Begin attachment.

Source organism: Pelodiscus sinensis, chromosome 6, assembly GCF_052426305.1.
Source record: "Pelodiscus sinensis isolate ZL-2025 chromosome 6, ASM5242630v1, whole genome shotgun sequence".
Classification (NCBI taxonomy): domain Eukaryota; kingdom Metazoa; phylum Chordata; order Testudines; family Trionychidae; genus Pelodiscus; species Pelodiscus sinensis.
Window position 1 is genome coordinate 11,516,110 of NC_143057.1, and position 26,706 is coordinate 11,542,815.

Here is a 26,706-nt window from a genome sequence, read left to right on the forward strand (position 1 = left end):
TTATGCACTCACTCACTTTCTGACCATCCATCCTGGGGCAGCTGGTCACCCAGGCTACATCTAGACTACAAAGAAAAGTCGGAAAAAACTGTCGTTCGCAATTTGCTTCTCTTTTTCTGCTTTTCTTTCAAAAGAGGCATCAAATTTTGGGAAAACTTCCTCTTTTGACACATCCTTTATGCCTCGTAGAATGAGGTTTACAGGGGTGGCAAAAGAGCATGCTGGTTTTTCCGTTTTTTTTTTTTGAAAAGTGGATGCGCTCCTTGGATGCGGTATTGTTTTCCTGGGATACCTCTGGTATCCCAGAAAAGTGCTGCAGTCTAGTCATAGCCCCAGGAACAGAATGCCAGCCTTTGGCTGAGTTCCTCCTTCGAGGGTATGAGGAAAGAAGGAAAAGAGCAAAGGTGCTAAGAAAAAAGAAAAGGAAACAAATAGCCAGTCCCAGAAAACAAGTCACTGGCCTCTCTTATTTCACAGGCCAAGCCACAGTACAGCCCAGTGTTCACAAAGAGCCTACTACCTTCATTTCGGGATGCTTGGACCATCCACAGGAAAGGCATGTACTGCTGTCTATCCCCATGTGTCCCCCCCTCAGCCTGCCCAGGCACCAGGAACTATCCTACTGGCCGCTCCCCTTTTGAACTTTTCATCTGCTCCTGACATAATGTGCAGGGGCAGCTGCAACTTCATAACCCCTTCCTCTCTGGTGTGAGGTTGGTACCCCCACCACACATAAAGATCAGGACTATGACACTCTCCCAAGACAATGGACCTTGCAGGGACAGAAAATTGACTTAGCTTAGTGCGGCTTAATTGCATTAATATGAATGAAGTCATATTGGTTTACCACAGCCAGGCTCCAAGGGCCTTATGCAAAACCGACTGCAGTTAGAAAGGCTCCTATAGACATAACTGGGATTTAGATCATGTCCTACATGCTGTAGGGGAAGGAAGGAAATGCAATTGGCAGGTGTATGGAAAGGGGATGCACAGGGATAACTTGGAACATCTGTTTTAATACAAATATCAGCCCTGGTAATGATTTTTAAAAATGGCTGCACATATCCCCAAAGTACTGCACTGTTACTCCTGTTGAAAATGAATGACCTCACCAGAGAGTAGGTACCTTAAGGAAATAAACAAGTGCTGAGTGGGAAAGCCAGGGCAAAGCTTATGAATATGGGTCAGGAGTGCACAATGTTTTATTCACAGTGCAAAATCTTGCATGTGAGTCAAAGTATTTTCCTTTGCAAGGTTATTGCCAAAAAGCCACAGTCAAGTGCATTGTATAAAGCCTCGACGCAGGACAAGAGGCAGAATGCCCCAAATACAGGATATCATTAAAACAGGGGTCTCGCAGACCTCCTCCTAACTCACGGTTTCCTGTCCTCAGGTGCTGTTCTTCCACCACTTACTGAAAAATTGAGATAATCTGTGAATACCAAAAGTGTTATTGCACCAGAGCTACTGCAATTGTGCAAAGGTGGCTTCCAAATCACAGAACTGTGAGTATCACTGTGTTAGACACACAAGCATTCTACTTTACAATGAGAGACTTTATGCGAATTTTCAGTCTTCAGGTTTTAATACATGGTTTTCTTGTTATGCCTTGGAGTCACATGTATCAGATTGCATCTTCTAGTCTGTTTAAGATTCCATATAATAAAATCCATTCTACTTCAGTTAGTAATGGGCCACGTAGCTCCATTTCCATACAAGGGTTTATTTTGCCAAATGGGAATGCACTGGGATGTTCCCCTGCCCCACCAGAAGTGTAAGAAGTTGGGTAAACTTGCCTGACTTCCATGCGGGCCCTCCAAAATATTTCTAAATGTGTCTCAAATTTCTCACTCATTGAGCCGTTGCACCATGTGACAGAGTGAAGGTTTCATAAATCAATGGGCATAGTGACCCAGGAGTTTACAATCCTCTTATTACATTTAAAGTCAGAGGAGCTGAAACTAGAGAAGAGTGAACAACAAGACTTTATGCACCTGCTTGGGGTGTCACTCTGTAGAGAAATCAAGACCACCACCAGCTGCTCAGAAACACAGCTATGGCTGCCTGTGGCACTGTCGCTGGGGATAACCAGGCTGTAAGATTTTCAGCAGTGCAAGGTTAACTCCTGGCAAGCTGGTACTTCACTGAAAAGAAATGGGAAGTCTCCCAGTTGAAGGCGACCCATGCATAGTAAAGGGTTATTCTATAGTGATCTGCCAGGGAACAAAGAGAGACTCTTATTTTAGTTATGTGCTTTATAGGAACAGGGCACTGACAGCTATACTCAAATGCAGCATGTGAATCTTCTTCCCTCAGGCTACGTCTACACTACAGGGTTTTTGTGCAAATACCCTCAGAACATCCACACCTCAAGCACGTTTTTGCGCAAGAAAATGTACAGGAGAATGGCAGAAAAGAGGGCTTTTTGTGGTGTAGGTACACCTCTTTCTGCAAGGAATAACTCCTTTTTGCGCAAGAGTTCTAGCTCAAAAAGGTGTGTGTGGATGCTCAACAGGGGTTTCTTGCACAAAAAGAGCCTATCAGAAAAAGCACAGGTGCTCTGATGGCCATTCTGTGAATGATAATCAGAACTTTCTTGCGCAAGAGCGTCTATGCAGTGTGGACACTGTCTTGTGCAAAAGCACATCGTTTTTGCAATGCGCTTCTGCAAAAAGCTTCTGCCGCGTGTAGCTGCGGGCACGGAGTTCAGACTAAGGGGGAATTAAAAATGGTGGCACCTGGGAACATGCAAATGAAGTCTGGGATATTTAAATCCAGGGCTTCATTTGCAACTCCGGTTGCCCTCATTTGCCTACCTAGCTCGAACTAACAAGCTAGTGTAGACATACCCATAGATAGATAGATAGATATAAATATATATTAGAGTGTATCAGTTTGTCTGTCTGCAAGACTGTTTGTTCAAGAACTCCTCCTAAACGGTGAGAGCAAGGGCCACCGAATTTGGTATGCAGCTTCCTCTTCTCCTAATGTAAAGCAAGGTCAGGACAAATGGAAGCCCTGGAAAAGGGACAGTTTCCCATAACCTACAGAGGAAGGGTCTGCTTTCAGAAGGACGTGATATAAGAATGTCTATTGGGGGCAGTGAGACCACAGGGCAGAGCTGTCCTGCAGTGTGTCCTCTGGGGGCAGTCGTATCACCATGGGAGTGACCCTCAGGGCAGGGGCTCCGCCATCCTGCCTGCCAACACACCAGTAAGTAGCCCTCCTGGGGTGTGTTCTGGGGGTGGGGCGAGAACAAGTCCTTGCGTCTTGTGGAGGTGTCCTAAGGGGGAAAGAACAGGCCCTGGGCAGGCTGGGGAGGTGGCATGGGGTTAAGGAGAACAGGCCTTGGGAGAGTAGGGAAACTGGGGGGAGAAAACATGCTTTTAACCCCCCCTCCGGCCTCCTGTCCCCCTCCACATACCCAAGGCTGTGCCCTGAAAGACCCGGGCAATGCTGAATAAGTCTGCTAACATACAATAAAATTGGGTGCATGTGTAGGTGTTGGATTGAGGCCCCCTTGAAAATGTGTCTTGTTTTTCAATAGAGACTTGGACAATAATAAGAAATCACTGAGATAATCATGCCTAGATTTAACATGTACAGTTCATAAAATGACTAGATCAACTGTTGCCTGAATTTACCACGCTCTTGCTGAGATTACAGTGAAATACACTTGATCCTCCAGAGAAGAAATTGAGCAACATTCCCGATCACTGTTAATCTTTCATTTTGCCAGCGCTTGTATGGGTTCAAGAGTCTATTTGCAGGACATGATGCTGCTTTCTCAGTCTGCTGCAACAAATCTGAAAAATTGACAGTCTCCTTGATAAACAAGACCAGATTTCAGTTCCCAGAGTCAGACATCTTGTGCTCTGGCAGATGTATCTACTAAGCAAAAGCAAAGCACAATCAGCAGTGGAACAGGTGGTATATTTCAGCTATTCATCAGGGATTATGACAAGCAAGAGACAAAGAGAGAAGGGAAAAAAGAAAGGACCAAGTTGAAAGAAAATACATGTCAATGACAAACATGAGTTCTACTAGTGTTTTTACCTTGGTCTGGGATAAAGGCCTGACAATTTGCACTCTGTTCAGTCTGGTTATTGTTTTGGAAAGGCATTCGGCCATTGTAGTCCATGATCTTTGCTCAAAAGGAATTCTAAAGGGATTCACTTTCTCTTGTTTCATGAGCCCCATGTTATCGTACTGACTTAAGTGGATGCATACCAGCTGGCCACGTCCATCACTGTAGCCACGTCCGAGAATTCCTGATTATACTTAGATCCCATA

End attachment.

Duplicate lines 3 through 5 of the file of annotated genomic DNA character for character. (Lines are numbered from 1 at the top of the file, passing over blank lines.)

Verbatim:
Classification (NCBI taxonomy): domain Eukaryota; kingdom Metazoa; phylum Chordata; order Testudines; family Trionychidae; genus Pelodiscus; species Pelodiscus sinensis.
Window position 1 is genome coordinate 11,516,110 of NC_143057.1, and position 26,706 is coordinate 11,542,815.

Here is a 26,706-nt window from a genome sequence, read left to right on the forward strand (position 1 = left end):